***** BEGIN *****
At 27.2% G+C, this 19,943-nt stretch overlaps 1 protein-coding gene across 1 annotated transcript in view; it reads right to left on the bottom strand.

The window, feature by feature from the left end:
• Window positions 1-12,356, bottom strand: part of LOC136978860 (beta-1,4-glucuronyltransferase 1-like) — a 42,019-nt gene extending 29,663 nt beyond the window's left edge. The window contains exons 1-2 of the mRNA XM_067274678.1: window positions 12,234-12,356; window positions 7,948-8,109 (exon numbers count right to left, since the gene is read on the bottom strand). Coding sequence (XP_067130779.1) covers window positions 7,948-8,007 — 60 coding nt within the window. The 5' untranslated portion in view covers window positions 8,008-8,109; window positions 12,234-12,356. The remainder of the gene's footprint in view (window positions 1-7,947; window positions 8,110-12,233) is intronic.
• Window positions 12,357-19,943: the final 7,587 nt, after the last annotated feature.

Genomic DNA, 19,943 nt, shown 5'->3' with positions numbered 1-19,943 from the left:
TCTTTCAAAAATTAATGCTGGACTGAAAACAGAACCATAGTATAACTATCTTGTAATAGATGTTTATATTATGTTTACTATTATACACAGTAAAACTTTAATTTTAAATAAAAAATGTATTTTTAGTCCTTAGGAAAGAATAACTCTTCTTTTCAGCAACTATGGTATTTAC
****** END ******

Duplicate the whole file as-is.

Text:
At 27.2% G+C, this 19,943-nt stretch overlaps 1 protein-coding gene across 1 annotated transcript in view; it reads right to left on the bottom strand.

The window, feature by feature from the left end:
• Window positions 1-12,356, bottom strand: part of LOC136978860 (beta-1,4-glucuronyltransferase 1-like) — a 42,019-nt gene extending 29,663 nt beyond the window's left edge. The window contains exons 1-2 of the mRNA XM_067274678.1: window positions 12,234-12,356; window positions 7,948-8,109 (exon numbers count right to left, since the gene is read on the bottom strand). Coding sequence (XP_067130779.1) covers window positions 7,948-8,007 — 60 coding nt within the window. The 5' untranslated portion in view covers window positions 8,008-8,109; window positions 12,234-12,356. The remainder of the gene's footprint in view (window positions 1-7,947; window positions 8,110-12,233) is intronic.
• Window positions 12,357-19,943: the final 7,587 nt, after the last annotated feature.

Genomic DNA, 19,943 nt, shown 5'->3' with positions numbered 1-19,943 from the left:
TCTTTCAAAAATTAATGCTGGACTGAAAACAGAACCATAGTATAACTATCTTGTAATAGATGTTTATATTATGTTTACTATTATACACAGTAAAACTTTAATTTTAAATAAAAAATGTATTTTTAGTCCTTAGGAAAGAATAACTCTTCTTTTCAGCAACTATGGTATTTAC